Institutional investors are looking to commit $62 billion in new capital to commercial real estate investments in 2017, according to a survey by Kingsley Associates and Institutional Real Estate. This is an average reduction of 19% to their investments in this asset category compared to 2016.
“The decline in new capital flows can be largely attributed to two primary factors,” according to Jim Woidat, a principal at Kingsley Associates. “US survey respondents reported real estate holdings exceeding their target allocations to real estate, which reduces the need for new capital commitments. In addition, investors report a significant uncalled capital overhang of $47 billion, which also limits the need for new capital deployment.”
Most US investors however—72%–are still actively looking for new real estate investments in 2017. They are most interested in industrial properties, as a result of demand from the growth of e-commerce, with multifamily coming in second. Third on their list is the self-storage property type, followed by senior housing and student housing, while they are less enthusiastic about office, medical office and retail properties.
They also expect to deploy the most amounts of new real estate investment capital into “core properties”, at 33%, and “value-added properties”, at 27%. And they are slating 20% of the capital to opportunistic investments, 8% to debt products, 7% to foreign investments, and 5% to real estate securities.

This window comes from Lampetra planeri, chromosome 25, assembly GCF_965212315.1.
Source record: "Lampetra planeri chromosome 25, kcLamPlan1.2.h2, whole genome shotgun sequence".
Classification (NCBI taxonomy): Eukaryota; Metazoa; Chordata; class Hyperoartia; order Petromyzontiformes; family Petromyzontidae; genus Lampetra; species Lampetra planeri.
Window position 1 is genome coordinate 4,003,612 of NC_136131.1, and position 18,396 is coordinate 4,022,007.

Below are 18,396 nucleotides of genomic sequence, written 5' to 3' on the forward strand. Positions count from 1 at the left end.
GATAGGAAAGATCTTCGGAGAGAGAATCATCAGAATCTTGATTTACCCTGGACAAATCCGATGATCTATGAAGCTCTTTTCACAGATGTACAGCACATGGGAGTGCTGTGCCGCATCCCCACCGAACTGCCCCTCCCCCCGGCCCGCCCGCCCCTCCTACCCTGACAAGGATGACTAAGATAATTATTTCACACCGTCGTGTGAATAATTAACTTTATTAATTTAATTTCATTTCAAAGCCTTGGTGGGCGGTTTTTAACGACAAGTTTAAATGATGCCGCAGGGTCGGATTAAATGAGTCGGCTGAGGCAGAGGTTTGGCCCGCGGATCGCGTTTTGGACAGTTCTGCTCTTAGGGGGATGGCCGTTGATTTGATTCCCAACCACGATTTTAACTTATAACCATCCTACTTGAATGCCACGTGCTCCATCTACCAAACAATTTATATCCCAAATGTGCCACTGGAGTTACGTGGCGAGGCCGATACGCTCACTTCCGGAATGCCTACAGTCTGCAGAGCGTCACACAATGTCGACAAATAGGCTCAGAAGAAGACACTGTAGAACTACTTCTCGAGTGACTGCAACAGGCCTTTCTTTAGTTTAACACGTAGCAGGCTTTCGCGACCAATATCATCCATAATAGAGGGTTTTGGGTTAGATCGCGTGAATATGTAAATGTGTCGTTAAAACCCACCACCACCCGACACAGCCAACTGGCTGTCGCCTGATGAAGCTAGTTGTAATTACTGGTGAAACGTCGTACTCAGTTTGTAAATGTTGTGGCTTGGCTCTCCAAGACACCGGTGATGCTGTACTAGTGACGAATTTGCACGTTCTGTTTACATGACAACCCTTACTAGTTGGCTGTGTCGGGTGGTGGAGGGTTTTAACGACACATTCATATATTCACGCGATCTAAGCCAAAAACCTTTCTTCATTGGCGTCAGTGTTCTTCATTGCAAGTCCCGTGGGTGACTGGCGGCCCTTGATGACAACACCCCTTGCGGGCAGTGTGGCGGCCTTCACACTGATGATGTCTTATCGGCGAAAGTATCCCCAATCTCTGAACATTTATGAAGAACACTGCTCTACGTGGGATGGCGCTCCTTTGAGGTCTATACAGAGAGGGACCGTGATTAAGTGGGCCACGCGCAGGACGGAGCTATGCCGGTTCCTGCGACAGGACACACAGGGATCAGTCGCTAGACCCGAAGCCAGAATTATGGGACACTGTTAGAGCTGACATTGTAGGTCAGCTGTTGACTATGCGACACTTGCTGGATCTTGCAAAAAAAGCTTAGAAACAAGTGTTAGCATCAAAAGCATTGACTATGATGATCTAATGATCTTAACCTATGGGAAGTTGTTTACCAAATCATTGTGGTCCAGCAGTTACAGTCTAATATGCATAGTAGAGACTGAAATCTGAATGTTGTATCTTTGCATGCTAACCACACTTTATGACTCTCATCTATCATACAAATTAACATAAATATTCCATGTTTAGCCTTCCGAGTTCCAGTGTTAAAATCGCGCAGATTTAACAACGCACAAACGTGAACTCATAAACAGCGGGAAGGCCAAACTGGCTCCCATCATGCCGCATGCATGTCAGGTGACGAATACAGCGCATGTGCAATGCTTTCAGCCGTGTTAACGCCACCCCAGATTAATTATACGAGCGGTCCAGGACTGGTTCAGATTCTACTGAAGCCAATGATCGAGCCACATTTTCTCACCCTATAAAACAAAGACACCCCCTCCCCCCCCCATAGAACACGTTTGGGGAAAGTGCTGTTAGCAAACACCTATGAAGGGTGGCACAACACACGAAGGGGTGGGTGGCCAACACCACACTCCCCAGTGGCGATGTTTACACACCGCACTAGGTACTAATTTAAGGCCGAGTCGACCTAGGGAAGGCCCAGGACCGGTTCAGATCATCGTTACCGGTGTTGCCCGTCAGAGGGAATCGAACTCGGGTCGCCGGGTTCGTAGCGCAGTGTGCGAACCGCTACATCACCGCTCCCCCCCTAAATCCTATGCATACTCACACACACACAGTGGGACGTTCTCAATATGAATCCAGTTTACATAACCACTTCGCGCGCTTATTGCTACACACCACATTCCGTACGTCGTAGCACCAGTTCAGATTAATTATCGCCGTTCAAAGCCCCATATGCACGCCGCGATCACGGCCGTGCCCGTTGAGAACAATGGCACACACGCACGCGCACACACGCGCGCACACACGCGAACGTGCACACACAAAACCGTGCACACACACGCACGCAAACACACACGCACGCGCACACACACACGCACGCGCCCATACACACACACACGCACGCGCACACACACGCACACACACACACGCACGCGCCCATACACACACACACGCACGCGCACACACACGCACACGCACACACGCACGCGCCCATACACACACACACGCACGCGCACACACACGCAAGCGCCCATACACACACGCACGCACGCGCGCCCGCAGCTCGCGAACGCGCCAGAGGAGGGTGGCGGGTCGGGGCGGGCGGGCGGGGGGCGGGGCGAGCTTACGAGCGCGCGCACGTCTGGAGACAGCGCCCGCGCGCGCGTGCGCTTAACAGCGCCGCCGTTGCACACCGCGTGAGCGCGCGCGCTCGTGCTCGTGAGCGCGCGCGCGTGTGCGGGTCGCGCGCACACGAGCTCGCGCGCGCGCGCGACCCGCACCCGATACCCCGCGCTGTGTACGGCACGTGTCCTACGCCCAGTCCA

Geographically, the US remains the number one draw for both US and foreign real-estate investors. US investors saw the most drop off in interest for the United Kingdom and Northern Europe, as a result of concerns about Brexit and the overall stability of the European Union. And both US and foreign investors view Russia as the least-attractive region for new investments, based on geopolitical concerns.
“Real estate investors have enjoyed healthy returns post-global financial crisis, but it’s evident from the survey that they are showing more caution at this point in the cycle,” notes Geoffrey Dohrmann, president and CEO of Institutional Real Estate. “US investors dialed back their total return expectations for real estate from 8.7% last year to 7.4% for this year. However, on a risk-adjusted basis, respondents ranked real estate as the most-attractive asset class for the seventh consecutive year.”
About half of the US investors, at 49%, reported that real estate had exceeded their expectations for 2016, the best performance of all asset classes, which explains their continued interest in this asset category.
Respondents to the IREI survey include 113 US institutional investors and 51 foreign investors, representing a total of $741 billion in real estate assets.